Zahava: I understand you completely. Making aliyah is a good way to solve that issue, but I don't have to tell you that it's not an easy thing to do, and requires a 200% committment on the part of every family member, and if that's not there, then it won't happen.

New Yorkers in general don't understand the challenges of living out of the tri-state area. When you have 3 shuls, 2 pizza places, and a yeshiva on every block, the concept of having to send a child 900 miles away for schooling is totally alien.

I also struggle with the knowledge that most if not all of my kids will eventually move out of town, and raise families elsewhere (maybe even in Israel). It is difficult.

But there are many advantages to living in a smaller town. I very much appreciate Midwestern values, and I have no problem saying that when I met my wife, a native Milwaukeean, she blew away by far any of the NY girls that I had dated up until then. And I'm happy to be raising kids with similar characters.

MC Aryeh said...

Just curious: Did knowing you would have to send your kids away for school enter the cheshbon at all when you made the decision to move to Milwaukee? or was that something too distant in the future to even think about?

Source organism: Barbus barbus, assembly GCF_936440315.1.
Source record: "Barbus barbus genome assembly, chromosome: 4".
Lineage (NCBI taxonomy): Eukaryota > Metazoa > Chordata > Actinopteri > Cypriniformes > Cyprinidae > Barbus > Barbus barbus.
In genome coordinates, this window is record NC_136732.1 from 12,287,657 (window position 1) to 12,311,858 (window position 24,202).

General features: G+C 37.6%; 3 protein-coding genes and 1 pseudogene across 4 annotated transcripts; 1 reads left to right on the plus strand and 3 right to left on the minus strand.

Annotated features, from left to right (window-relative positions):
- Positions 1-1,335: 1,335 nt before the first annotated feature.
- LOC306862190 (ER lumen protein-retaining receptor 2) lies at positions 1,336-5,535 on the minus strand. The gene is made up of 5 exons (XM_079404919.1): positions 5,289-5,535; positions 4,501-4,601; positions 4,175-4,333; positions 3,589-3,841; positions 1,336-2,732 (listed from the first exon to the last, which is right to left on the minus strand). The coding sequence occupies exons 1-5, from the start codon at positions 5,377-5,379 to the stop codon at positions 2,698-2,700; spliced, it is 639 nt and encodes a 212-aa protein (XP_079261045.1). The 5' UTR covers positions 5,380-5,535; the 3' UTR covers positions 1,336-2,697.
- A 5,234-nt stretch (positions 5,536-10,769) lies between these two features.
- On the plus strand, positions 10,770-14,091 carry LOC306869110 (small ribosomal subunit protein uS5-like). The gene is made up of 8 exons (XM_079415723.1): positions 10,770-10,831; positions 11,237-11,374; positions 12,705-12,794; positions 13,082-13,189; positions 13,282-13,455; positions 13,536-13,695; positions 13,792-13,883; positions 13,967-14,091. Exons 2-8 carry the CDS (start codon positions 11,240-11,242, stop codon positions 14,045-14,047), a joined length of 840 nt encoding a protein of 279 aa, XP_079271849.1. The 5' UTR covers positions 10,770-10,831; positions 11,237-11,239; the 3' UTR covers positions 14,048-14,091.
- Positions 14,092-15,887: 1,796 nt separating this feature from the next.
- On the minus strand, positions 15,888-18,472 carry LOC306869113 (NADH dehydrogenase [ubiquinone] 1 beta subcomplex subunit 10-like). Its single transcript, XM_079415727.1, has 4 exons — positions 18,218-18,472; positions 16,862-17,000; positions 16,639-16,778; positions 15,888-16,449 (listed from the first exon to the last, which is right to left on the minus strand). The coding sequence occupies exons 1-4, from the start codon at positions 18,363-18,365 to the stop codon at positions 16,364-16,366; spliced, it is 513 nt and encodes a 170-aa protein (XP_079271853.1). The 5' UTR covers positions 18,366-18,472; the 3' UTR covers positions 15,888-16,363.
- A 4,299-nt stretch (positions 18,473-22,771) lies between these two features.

PsychoToddler said...

MCA: We moved to Milwaukee initially for residency, a three year tour, a three year tour...

we stayed for a variety of reasons, mostly involving momentum and family.

The school issue has weighed on my mind for many years, but it is not unique to Milwaukee. It is an issue any place out of NYC. Maybe in Chicago you can keep your kids in yeshiva through college but there are few places like YU around. We didn't want to move back to NY, so moving somewhere else didn't seem to be worthwhile. Aliya is interesting but financially not an option right now, and as I've said requires a level of fanatical enthusiasm from everyone involved or it won't work.

Ezzie said...

Yes, I'm from Cleveland originally (ugh)...
Dunno if you noticed - commented on your Happy/Sad post. Offer is real.

Ezzie said...

By the way, (no time!) my brother says you're a great drummer; and kids being sent away for school is [almost] always a positive experience. Good shabbos!

Shira Salamone said...

I just caught myself checking Our Favorite Physics Major's bedroom to see whether he was awake yet. Uh, duh, you just took him back to college, remember? This place gets awfully quiet when he's not here. We're getting a sneak preview of the more permanent version of Empty Nest Syndrome, which will hit us officially when he graduates in two more years.

Anonymous said...

Tell Fudge that the first shabbos in is always WAAAAAAAAAy overhyped and is usually stinky. It's the smaller shabbosim with fun scholar-in-residences or yeshiva/seminary shabbatons that are more intimate and way more fun. Everybody is already inviting u for shabbos so im sure ull have places to go but join Yachad and other chessed activities, it'll introduce u to the frummer girls from stern( and the frummer guys:)) Hatzlachoh in ur settling in. Brad

Anonymous said...

Tell fudge she better stay in this shabbos. there is a yachad shabbaton in stern and if her roomates r around and she points em out ill be glad to punch them in the mouth for her. She should contemplate switching rooms as well. Brad